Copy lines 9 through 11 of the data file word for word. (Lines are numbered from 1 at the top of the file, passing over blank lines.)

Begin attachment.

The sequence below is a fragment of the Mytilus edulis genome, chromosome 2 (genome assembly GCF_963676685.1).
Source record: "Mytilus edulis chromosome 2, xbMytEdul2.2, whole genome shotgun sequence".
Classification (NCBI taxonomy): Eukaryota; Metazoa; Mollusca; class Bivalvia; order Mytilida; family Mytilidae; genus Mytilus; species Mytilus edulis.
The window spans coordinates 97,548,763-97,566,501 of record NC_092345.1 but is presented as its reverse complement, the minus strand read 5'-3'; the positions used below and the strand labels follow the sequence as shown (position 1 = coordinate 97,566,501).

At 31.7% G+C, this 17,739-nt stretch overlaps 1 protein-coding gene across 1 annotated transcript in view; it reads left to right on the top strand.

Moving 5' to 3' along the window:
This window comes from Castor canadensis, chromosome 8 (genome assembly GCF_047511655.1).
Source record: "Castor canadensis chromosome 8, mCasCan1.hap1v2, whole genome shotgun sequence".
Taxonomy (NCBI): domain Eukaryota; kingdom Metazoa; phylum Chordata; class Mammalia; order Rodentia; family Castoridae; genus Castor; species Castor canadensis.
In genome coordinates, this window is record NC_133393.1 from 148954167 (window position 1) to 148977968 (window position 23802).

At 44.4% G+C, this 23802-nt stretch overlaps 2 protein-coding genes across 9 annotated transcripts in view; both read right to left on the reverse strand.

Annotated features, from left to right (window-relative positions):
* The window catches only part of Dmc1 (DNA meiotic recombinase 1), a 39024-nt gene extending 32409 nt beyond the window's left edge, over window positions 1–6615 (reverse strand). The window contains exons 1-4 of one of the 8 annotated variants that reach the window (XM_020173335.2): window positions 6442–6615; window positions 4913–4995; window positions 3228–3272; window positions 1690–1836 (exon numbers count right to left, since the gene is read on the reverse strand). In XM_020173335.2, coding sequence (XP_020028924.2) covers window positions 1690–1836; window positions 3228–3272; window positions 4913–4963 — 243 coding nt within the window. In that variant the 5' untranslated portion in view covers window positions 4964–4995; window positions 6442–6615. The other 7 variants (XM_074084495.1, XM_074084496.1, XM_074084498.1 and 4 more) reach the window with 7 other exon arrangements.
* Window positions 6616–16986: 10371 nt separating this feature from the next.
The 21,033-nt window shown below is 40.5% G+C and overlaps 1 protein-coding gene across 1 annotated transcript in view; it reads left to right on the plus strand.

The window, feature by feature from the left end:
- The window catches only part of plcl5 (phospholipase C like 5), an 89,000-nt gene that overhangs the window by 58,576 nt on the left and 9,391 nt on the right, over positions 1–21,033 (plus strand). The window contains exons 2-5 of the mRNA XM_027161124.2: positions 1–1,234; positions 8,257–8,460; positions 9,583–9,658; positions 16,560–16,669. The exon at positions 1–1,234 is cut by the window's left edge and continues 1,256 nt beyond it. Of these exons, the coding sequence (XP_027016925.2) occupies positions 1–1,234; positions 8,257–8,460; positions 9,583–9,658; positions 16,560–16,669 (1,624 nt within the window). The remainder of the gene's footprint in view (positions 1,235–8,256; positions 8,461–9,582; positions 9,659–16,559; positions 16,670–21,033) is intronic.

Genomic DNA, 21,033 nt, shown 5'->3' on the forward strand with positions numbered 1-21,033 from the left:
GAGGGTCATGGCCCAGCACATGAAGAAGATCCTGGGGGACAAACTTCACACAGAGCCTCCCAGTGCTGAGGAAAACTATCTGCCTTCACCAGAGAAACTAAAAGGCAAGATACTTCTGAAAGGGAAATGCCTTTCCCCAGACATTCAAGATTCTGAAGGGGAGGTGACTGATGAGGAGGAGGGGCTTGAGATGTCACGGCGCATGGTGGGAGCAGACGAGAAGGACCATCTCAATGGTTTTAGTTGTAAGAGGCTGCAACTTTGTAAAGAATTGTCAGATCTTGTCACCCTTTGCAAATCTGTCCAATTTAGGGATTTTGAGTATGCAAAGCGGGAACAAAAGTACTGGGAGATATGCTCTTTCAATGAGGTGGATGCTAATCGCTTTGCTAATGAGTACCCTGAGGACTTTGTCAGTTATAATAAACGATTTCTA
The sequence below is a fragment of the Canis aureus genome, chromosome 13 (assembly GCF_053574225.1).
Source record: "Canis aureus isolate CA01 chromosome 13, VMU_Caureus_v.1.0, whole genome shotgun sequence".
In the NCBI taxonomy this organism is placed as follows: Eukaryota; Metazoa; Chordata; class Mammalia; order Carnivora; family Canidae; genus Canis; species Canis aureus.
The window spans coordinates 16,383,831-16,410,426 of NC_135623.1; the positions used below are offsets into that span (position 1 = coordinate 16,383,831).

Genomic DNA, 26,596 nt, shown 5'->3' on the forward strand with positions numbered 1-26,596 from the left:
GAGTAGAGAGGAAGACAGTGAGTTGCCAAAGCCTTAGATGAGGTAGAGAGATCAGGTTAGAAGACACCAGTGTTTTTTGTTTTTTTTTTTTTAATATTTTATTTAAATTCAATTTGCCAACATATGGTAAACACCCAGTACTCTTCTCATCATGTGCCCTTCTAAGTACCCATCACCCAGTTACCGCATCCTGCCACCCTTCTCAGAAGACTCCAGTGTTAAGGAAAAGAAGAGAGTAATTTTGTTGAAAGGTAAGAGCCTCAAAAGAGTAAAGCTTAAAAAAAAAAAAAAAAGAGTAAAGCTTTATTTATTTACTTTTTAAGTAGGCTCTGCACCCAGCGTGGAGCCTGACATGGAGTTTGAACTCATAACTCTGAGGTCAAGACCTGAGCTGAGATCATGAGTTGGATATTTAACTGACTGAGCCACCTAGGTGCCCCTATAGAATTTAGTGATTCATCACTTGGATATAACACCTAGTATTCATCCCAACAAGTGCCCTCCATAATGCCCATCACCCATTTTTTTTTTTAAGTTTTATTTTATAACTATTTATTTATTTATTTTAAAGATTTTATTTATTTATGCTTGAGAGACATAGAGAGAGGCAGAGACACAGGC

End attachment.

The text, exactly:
Taxonomy (NCBI): domain Eukaryota; kingdom Metazoa; phylum Chordata; class Mammalia; order Rodentia; family Castoridae; genus Castor; species Castor canadensis.
In genome coordinates, this window is record NC_133393.1 from 148954167 (window position 1) to 148977968 (window position 23802).

At 44.4% G+C, this 23802-nt stretch overlaps 2 protein-coding genes across 9 annotated transcripts in view; both read right to left on the reverse strand.